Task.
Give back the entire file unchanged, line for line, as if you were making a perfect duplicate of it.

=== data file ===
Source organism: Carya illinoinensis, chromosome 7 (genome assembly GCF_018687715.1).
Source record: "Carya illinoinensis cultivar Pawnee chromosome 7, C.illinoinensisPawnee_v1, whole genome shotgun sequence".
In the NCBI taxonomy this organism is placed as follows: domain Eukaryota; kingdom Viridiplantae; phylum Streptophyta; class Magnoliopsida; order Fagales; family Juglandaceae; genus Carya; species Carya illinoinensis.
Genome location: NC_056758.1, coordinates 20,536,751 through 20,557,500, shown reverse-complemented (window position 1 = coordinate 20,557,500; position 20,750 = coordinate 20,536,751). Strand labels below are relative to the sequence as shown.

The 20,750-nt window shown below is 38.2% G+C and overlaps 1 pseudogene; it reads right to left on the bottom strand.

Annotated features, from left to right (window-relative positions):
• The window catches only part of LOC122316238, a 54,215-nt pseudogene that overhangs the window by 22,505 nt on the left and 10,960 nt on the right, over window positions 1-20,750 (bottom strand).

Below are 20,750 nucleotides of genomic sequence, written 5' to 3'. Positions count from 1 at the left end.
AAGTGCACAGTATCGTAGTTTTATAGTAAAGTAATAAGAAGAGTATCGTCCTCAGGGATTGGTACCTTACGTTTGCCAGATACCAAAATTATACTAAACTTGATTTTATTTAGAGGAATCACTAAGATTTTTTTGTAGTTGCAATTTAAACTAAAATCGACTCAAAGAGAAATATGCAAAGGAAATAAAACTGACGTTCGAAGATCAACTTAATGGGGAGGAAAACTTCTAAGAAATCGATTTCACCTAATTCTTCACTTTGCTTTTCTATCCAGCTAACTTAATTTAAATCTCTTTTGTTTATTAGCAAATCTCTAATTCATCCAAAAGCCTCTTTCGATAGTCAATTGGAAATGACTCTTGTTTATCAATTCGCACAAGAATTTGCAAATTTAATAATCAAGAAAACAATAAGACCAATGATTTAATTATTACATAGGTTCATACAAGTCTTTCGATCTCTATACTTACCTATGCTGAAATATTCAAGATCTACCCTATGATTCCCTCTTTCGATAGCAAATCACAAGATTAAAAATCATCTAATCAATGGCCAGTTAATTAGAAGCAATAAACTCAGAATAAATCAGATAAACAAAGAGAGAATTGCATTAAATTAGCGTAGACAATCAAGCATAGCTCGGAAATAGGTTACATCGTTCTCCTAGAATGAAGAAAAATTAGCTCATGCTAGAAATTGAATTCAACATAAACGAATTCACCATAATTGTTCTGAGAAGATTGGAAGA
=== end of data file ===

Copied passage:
Source organism: Carya illinoinensis, chromosome 7 (genome assembly GCF_018687715.1).
Source record: "Carya illinoinensis cultivar Pawnee chromosome 7, C.illinoinensisPawnee_v1, whole genome shotgun sequence".
In the NCBI taxonomy this organism is placed as follows: domain Eukaryota; kingdom Viridiplantae; phylum Streptophyta; class Magnoliopsida; order Fagales; family Juglandaceae; genus Carya; species Carya illinoinensis.
Genome location: NC_056758.1, coordinates 20,536,751 through 20,557,500, shown reverse-complemented (window position 1 = coordinate 20,557,500; position 20,750 = coordinate 20,536,751). Strand labels below are relative to the sequence as shown.

The 20,750-nt window shown below is 38.2% G+C and overlaps 1 pseudogene; it reads right to left on the bottom strand.

Annotated features, from left to right (window-relative positions):
• The window catches only part of LOC122316238, a 54,215-nt pseudogene that overhangs the window by 22,505 nt on the left and 10,960 nt on the right, over window positions 1-20,750 (bottom strand).

Below are 20,750 nucleotides of genomic sequence, written 5' to 3'. Positions count from 1 at the left end.
AAGTGCACAGTATCGTAGTTTTATAGTAAAGTAATAAGAAGAGTATCGTCCTCAGGGATTGGTACCTTACGTTTGCCAGATACCAAAATTATACTAAACTTGATTTTATTTAGAGGAATCACTAAGATTTTTTTGTAGTTGCAATTTAAACTAAAATCGACTCAAAGAGAAATATGCAAAGGAAATAAAACTGACGTTCGAAGATCAACTTAATGGGGAGGAAAACTTCTAAGAAATCGATTTCACCTAATTCTTCACTTTGCTTTTCTATCCAGCTAACTTAATTTAAATCTCTTTTGTTTATTAGCAAATCTCTAATTCATCCAAAAGCCTCTTTCGATAGTCAATTGGAAATGACTCTTGTTTATCAATTCGCACAAGAATTTGCAAATTTAATAATCAAGAAAACAATAAGACCAATGATTTAATTATTACATAGGTTCATACAAGTCTTTCGATCTCTATACTTACCTATGCTGAAATATTCAAGATCTACCCTATGATTCCCTCTTTCGATAGCAAATCACAAGATTAAAAATCATCTAATCAATGGCCAGTTAATTAGAAGCAATAAACTCAGAATAAATCAGATAAACAAAGAGAGAATTGCATTAAATTAGCGTAGACAATCAAGCATAGCTCGGAAATAGGTTACATCGTTCTCCTAGAATGAAGAAAAATTAGCTCATGCTAGAAATTGAATTCAACATAAACGAATTCACCATAATTGTTCTGAGAAGATTGGAAGA